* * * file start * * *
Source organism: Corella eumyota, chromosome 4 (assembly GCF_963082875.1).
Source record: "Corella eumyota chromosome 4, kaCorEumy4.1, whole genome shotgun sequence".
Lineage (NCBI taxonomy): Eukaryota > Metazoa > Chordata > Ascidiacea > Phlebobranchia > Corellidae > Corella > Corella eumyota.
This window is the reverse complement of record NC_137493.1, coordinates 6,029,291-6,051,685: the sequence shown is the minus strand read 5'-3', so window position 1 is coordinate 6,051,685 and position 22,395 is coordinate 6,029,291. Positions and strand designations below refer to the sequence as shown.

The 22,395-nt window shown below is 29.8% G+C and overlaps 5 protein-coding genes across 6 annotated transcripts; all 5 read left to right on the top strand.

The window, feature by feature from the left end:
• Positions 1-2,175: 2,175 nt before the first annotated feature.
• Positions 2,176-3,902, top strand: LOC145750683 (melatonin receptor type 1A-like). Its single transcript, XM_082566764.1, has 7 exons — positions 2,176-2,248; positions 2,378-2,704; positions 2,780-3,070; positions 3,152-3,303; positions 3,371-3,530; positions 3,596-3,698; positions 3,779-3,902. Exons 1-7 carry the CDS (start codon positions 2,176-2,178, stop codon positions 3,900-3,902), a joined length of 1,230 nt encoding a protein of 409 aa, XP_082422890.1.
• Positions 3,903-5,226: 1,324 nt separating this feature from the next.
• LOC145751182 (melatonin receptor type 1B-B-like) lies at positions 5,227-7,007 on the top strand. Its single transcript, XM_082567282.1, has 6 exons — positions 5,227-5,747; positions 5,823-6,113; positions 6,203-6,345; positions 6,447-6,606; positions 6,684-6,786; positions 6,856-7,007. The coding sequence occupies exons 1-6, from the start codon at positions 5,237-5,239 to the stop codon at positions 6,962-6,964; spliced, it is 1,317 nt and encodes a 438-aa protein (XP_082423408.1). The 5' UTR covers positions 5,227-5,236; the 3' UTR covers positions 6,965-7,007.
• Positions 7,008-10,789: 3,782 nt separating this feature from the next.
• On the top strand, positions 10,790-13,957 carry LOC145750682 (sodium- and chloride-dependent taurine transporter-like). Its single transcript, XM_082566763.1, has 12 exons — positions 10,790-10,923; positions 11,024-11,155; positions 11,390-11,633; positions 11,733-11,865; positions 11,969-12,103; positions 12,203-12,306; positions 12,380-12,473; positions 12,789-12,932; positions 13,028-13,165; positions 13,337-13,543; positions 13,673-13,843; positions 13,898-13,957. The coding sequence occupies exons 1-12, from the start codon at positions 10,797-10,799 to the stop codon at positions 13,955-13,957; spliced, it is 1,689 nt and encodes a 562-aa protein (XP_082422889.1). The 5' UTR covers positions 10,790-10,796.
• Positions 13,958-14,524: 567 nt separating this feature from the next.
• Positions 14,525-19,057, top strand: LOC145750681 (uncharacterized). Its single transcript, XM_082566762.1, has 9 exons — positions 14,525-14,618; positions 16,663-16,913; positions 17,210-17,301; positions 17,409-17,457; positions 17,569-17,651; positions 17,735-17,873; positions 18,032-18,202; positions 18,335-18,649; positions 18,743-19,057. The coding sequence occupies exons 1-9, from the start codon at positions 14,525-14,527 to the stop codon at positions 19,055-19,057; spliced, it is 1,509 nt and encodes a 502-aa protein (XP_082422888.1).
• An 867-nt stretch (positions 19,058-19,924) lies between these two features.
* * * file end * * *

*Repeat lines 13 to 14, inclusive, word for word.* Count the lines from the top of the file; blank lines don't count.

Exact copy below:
• Positions 13,958-14,524: 567 nt separating this feature from the next.
• Positions 14,525-19,057, top strand: LOC145750681 (uncharacterized). Its single transcript, XM_082566762.1, has 9 exons — positions 14,525-14,618; positions 16,663-16,913; positions 17,210-17,301; positions 17,409-17,457; positions 17,569-17,651; positions 17,735-17,873; positions 18,032-18,202; positions 18,335-18,649; positions 18,743-19,057. The coding sequence occupies exons 1-9, from the start codon at positions 14,525-14,527 to the stop codon at positions 19,055-19,057; spliced, it is 1,509 nt and encodes a 502-aa protein (XP_082422888.1).